Opening party Thursday, March 25, 8-11 p.m.TORONTO, ON (March 16, 2010) – The spring season brings the work of four acclaimed moving-image artists to The Power Plant Contemporary Art Gallery at Harbourfront Centre. Representing a range of different generations, styles and forms, the four solo artists all experiment with the idea of “screen space” and play with the relationships between viewers, moving images and the site of the gallery. From pioneering video artist Peter Campus to rising young star Ryan Trecartin, these international artists are united in exploring the space of the screen through their thrilling experiments in film and video. The works presented demonstrate the different ways by which each artist considers both the representational space of the moving image, and the gallery space in which the work is presented, providing a multi-dimensional and immersive visitor experience. Power Plant Director Gregory Burke elaborates, “Each artist engages to varying degrees with both the real, material world and the realm of fantasy and imagination, ranging from Campus’ psychological investigations to Sharon Lockhart working in an anthropological documentary tradition, to Joachim Koester, whose 16mm films evoke altered mental states, or Ryan Trecartin, who captures the dizzying mindset of a generation raised by the internet in his hallucinogenic videos. More, The Power Plant is pleased to present these important projects timed to coincide with the 23rd Images Festival here in Toronto. ” Ryan Trecartin: Any Ever is the first Canadian solo exhibition for this 28-year-old artist, and the first stop of its major world tour. The exhibition brings together for the first time two recent bodies of work: the three-part Trill-ogy Comp (2009), parts of which made a splash at the New Museums’s 2009 Younger Than Jesus Triennial, and the just-completed, four-part series Re’Search Wait’S (2010). Together they form Trecartin’s most ambitious project to date, a sprawling seven-video epic that is the largest of our four spring exhibitions. With an insomniac energy and frenetic editing, Trecartin choreographs a cracked parallel universe only slightly more surreal than the one we actually inhabit. The artist explores consumer culture and fractured identity in the digital age, both through his long-form videos and via the “containers” he creates for their viewing – whose contents (IKEA furniture, schoolyard equipment, etc.) mirror the environments seen in the videos, extending them into the space of the gallery. Trecartin, whose work has already become iconic through mediums such as YouTube, was recently featured in Vogue as one of the most notable artists, “…finding inventive ways to depict the figure in the contemporary world.” The exhibition is curated by Helena Reckitt, Senior Curator of Programs, and Jon Davies, Assistant Curator of Public Programs. Sharon Lockhart: Podwórka features a single new work by the U.S. artist that captures six groups of neighbourhood youth as they play in seemingly deserted yards in Lód´z, Poland, offering an intimate portrait of daily life. Shot with a fixed camera, this single-channel projection highlights Lockhart’s concern for the interrelationship between the still and the moving image, and evidences her nuanced observational gaze at different communities she has encountered. Always very attuned to the architecture in which her work is presented, Lockhart presents this piece within two sculptural “volumes” at The Power Plant. Lockhart’s acclaimed film and photography work has been shown in galleries and cinemas around the world, including in Life on Mars: The 55th Carnegie International, Pittsburgh (2008). Co-presented with the Images Festival, this exhibition is curated by Power Plant Director Gregory Burke and Images Festival Artistic Director Pablo de Ocampo.Peter Campus: Reflections and Inflections juxtaposes the legendary video artist’s iconic early work Anamnesis (1974) with a new multi-channel video, Inflections: changes in light and colour around Ponquogue Bay (2009), spanning 35 years of Campus’s pioneering practice and his move from treating video as a sculptural to a pictorial medium. Sure to be one of the highlights for visitors, Anamnesis involves a closed-circuit television, which confronts viewers with images of themselves – at a time-delay – demonstrating the medium’s capacity for transforming viewers’ perceptions of self and of duration in the gallery space. Curated by Director Gregory Burke, this exhibition features an American artist who has led a very distinguished career, including work in photography and computer-based images. In addition to being included in numerous biennials, major group exhibitions and in dozens of museum collections, Campus has had recent solo exhibitions at Albion Gallery, London (2007) and the BFI Southbank Gallery, London (2009-2010).Joachim Koester: Hypnagogia explores the threshold between consciousness and sleep in the three films that comprise Joachim Koester’s first solo show in Canada: Tarantism (7 min., 2007), My Frontier is an Endless Wall of Points (after the mescaline drawings of Henri Michaux) (11 min., 2007) and To navigate, in a genuine way, in the unknown necessitates an attitude of daring, but not one of recklessness (movements generated from the Magical Passes of Carlos Castaneda) (3 min, 2009). Projected onto floating screens, creating a mysterious and otherworldly environment, these black and white 16mm film loops suggest conscious and unconscious states and gestures, irrationality, loss of control and possession, and the “fringes of the body” that Koester terms “the grey zone.” Koester is a Danish artist based in Copenhagen and Brooklyn. He represented Denmark in the 2005 Venice Biennale. Hypnagogia is curated by Helena Reckitt, Senior Curator of Programs.All four exhibitions will be accompanied by special, not-to-be-missed programs, some of which offer direct access to the artists. The Power Plant will present Ryan Trecartin in conversation with the curators on March 23 as part of its International Lecture Series (see the list of programming details below). “The Power Plant is so fortunate to have the support of generous and enthusiastic individuals who have made it possible to bring Ryan Trecartin’s work to Toronto for the first time,” said Director of The Power Plant Gregory Burke, with gratitude. Support Donors for the exhibition include Bruce Bailey, Paul E. Bain & Isa Spalding, Michael Cooper, Shanitha Kachan & Gerald Sheff, Steven & Lynda Latner, and Laura Rapp & Jay Smith. “With their help, we are able to present Canadian audiences with the most recent work by a young artist who is quickly gaining international attention. We are also extremely thankful to The Drake Hotel, who will be hosting Ryan’s lecture here in the city. We value our partnership with The Drake, who offers the gallery a terrific venue for related events.”Sharon Lockhart: Podwórka is co-presented with the Images Festival. “The gallery has enjoyed a long relationship with Images, who have assisted us in presenting significant events that have provided an extraordinary complement to our exhibition programming,” says Burke. This spring, the gallery is once again working with Images to present an advance screening of renowned artist Shirin Neshat’s first feature film, Women Without Men, on March 27 (see the list of programming details below).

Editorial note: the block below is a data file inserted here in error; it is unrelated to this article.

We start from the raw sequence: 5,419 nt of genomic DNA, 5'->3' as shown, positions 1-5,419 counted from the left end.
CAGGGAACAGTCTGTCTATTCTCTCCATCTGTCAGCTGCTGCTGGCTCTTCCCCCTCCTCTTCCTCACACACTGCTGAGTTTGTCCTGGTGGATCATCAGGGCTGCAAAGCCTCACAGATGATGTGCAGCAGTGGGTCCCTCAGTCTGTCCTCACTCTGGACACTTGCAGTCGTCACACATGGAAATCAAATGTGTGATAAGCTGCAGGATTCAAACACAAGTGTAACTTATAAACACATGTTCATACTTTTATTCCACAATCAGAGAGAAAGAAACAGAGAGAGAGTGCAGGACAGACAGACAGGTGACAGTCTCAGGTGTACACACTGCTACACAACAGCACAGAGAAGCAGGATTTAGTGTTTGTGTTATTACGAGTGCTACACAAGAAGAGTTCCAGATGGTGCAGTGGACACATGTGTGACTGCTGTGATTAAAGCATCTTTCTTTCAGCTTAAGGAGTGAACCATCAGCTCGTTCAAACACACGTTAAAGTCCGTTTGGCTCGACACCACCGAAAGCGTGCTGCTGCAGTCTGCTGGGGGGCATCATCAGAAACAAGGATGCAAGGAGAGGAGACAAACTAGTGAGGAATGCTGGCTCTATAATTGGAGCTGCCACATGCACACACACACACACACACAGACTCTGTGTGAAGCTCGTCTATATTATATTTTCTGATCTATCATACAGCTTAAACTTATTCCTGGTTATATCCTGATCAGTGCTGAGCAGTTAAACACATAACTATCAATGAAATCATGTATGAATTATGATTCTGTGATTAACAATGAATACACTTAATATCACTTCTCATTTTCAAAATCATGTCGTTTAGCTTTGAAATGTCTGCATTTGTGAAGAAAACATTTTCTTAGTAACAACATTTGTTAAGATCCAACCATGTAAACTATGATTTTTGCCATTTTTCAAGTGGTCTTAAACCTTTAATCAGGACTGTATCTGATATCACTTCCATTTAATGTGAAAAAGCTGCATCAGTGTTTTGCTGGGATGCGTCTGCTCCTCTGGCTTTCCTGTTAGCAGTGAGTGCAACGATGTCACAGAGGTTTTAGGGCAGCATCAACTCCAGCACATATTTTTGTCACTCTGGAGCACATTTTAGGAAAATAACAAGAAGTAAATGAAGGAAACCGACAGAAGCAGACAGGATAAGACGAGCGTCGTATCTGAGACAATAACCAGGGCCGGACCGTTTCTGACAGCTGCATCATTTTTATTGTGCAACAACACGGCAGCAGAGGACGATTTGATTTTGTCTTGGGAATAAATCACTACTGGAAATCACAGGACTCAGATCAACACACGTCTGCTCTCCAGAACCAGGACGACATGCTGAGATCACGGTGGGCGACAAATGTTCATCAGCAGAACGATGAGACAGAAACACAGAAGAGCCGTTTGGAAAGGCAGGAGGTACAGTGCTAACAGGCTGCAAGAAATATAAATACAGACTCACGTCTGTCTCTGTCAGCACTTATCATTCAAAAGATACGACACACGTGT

NEW PUBLICATIONSThe opening reception on March 25 will feature the launch of the third issue of the Power Plant’s magazine, SWITCH. This issue is on the theme of “screen space” and presents major essays accompanying our winter 2009-2010 exhibitions, Recent Snow: Projected Works by Michael Snow and Nothing to Declare: Current Sculpture from Canada by Montreal-based art historian Martha Langford and Senior Curator of Programs Helena Reckitt, respectively, as well as an essay on Ryan Trecartin’s practice by Assistant Curator Jon Davies, an interview with Anton Vidokle, and video artist/writer Nelson Henricks’ reflections on The Power Plant’s 1997 exhibition of Steve Reinke’s The Hundred Videos.
ASSOCIATED EVENTSOpening PartyThursday, March 25, 8-11 p.m.FREE International Lecture Series with Ryan TrecartinTuesday, March 23, 7 p.m.The Drake Hotel, 1150 Queen Street WestIn advance of the opening of his exhibition at the gallery, artist Ryan Trecartin discusses his acclaimed video practice in conversation with curators Helena Reckitt and Jon Davies.International Lecture Series Lead Donor: J.P. Bickell FoundationFREE Members / $12 Non-MembersCall the Harbourfront Centre Box Office at 416-973-4000 to purchase/reserve tickets. Cash only at the door.Special Event: Film Screen and Artist Q&AShirn Neshat: Women Without MenSaturday, March 27, 7 p.m.The Royal Cinema, 608 College StreetThe Power Plant and the Images Festival are pleased to present a benefit screening of internationally-renowned contemporary artist Shirin Neshat’s first feature film Women Without Men (in collaboration with Shoja Azari, 2009, 97 min). Following the film, Jian Ghomeshi, host of Q, CBC Radio One’s national arts and entertainment program, will engage the artist in a Q&A. $15 advance tickets, $18 at the door, $50 VIP ticketsAdvance tickets available at imagesfestival.com/store or in person at Queen Video (412 Queen West), Soundscapes (572 College) and The Power Plant (cash only). Cash only at the door.VIP Reception with Shirin NeshatSaturday, March 27, 6 p.m.Join the acclaimed Iranian artist Shirin Neshat for an exclusive reception in advance of the screening, including reserved seating, refreshments and gift bags and hear the artist’s remarks about the experience of making her first feature film.Co-presented with the Images FestivalSpecial thanks to Mongrel Media$50 VIP tickets (strictly limited – please contact Membership and Development Associate Angela Grabham at email@example.com.For more information on exhibitions and all public programs at The Power Plant, call 416-973-4949 or visit thepowerplant.org. The Power Plant Contemporary Art Gallery at Harbourfront Centre231 Queens Quay West, TorontoAdmission: FREE Members$6 Adults$3 Students / SeniorsFREE Wednesdays from 5-8 p.m.Gallery Hours:Tuesday to Sunday 12-6 p.m.Wednesday 12-8 p.m.Open Holiday MondaysABOUT HARBOURFRONT CENTREHarbourfront Centre is an innovative, non-profit cultural organization which provides internationally renowned programming in the arts, culture, education and recreation, all within a collection of distinctive venues on a 10-acre site in the heart of Toronto's downtown waterfront.